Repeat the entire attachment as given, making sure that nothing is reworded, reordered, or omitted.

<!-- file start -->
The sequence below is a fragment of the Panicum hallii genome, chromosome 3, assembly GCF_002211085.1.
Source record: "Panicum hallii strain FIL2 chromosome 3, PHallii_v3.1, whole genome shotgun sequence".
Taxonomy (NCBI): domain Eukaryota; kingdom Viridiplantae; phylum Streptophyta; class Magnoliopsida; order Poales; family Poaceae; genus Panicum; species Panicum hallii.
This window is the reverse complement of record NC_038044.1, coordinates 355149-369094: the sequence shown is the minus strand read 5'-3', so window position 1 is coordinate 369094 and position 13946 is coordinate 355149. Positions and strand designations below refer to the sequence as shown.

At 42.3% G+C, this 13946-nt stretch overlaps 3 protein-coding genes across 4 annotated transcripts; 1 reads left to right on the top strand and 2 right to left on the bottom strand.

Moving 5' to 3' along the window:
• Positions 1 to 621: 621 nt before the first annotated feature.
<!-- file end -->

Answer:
The sequence below is a fragment of the Panicum hallii genome, chromosome 3, assembly GCF_002211085.1.
Source record: "Panicum hallii strain FIL2 chromosome 3, PHallii_v3.1, whole genome shotgun sequence".
Taxonomy (NCBI): domain Eukaryota; kingdom Viridiplantae; phylum Streptophyta; class Magnoliopsida; order Poales; family Poaceae; genus Panicum; species Panicum hallii.
This window is the reverse complement of record NC_038044.1, coordinates 355149-369094: the sequence shown is the minus strand read 5'-3', so window position 1 is coordinate 369094 and position 13946 is coordinate 355149. Positions and strand designations below refer to the sequence as shown.

At 42.3% G+C, this 13946-nt stretch overlaps 3 protein-coding genes across 4 annotated transcripts; 1 reads left to right on the top strand and 2 right to left on the bottom strand.

Moving 5' to 3' along the window:
• Positions 1 to 621: 621 nt before the first annotated feature.